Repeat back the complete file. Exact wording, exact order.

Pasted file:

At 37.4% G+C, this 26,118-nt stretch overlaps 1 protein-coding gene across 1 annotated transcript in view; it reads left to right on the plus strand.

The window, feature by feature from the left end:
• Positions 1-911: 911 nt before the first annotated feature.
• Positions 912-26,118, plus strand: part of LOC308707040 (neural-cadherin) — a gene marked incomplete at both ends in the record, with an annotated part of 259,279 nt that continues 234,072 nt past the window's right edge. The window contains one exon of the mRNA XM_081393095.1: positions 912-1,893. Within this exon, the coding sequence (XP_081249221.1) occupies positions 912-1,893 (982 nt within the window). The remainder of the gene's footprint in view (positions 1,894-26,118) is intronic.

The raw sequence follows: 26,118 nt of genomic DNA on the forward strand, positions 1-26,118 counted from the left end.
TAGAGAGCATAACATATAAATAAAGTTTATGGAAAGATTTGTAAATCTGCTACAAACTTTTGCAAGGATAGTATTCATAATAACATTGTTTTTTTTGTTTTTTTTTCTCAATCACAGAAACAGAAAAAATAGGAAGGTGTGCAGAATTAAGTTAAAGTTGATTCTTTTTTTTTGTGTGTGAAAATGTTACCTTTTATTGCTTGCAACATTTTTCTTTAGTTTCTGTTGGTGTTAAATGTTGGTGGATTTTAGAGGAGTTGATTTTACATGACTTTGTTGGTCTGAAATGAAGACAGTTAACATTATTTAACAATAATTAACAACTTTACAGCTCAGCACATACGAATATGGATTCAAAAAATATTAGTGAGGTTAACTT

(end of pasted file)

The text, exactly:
At 37.4% G+C, this 26,118-nt stretch overlaps 1 protein-coding gene across 1 annotated transcript in view; it reads left to right on the plus strand.

The window, feature by feature from the left end:
• Positions 1-911: 911 nt before the first annotated feature.
• Positions 912-26,118, plus strand: part of LOC308707040 (neural-cadherin) — a gene marked incomplete at both ends in the record, with an annotated part of 259,279 nt that continues 234,072 nt past the window's right edge. The window contains one exon of the mRNA XM_081393095.1: positions 912-1,893. Within this exon, the coding sequence (XP_081249221.1) occupies positions 912-1,893 (982 nt within the window). The remainder of the gene's footprint in view (positions 1,894-26,118) is intronic.

The raw sequence follows: 26,118 nt of genomic DNA on the forward strand, positions 1-26,118 counted from the left end.
TAGAGAGCATAACATATAAATAAAGTTTATGGAAAGATTTGTAAATCTGCTACAAACTTTTGCAAGGATAGTATTCATAATAACATTGTTTTTTTTGTTTTTTTTTCTCAATCACAGAAACAGAAAAAATAGGAAGGTGTGCAGAATTAAGTTAAAGTTGATTCTTTTTTTTTGTGTGTGAAAATGTTACCTTTTATTGCTTGCAACATTTTTCTTTAGTTTCTGTTGGTGTTAAATGTTGGTGGATTTTAGAGGAGTTGATTTTACATGACTTTGTTGGTCTGAAATGAAGACAGTTAACATTATTTAACAATAATTAACAACTTTACAGCTCAGCACATACGAATATGGATTCAAAAAATATTAGTGAGGTTAACTT